10.48am, Wednesday 19th December, The Clocktower, Yalumba , Angaston, SA, Australia
Morning folks, just wanted to follow on from our trip down to Wrattonbully a couple of weeks ago. Making up one of the Hooper Vineyard boundary fences is a magic old stacked stone walls, and it gets its own feature in a new book – just released the weekend before last – “those dry stone walls – stories from South Australia’s stone age” by Bruce Munday with photographs by Kristin Munday.
The Mundays crisscross the whole state of South Australia and have captured the art and function of dry stone – also called ‘stacked stone’ walls. Best they explain their book in their own words:
“Far from being a dying craft, dry stone walling is enjoying a renaissance, continuing to make a statement across the South Australian landscape. ‘Those Dry Stone Walls’ is rich with beautiful imagery of these walls, the stories behind them, and the advice to inspire you to follow in the footsteps of our early settlers and start building your own.”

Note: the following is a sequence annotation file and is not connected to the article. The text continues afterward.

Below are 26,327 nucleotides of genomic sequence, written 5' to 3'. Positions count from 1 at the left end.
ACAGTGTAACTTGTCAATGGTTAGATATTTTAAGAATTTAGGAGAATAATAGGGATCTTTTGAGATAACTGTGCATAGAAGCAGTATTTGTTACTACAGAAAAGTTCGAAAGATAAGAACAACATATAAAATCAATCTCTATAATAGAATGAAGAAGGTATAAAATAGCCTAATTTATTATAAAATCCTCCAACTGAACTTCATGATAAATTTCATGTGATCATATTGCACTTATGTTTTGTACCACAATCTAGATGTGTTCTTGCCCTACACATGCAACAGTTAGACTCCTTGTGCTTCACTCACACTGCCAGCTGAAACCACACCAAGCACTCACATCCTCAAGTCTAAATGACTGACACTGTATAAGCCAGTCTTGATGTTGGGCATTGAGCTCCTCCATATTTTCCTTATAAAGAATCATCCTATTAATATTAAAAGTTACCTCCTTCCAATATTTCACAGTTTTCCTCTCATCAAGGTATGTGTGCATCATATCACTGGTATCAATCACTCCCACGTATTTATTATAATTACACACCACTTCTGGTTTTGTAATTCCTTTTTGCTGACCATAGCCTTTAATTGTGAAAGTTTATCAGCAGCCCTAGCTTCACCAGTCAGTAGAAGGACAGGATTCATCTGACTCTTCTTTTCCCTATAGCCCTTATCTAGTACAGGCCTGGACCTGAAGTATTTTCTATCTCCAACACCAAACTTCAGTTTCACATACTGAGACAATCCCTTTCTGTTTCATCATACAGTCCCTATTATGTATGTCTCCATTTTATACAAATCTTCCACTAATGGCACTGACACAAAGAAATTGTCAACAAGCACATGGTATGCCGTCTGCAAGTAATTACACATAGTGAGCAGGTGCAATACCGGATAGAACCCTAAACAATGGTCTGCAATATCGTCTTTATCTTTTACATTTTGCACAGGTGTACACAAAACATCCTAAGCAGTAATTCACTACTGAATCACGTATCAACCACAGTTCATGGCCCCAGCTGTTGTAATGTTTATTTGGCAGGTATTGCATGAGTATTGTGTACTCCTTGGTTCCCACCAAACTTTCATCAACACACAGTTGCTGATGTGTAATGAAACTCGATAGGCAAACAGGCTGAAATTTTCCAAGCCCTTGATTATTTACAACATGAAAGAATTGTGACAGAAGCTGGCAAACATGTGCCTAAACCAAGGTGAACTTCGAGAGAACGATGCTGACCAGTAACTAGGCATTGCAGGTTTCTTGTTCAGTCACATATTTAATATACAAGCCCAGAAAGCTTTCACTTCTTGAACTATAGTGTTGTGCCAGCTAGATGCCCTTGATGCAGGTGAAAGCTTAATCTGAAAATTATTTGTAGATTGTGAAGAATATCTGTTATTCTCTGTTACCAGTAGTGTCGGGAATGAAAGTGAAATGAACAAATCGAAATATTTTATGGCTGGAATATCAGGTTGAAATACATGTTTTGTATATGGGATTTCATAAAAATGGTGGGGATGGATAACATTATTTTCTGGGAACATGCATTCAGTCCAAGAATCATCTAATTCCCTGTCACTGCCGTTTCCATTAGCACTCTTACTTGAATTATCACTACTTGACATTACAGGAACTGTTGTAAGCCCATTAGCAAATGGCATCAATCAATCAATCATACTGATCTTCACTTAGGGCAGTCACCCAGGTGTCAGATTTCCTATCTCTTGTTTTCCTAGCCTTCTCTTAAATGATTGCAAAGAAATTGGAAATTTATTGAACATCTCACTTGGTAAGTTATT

PS. Here in the Barossa Valley area – particularly out along Flaxman’s Valley Road – there are stacked stone walls running like string lines along many old property boundaries. According to the local old timer folk, these – and the extensive network of the same walls winding down between the Barossa and the Murray River at Swan Reach – were not built by convict labour. In fact, there were stone mason ‘gangs’ that travelled to the area and built these fences to contract, completing roughly ‘one chain’ or 22 yards each day.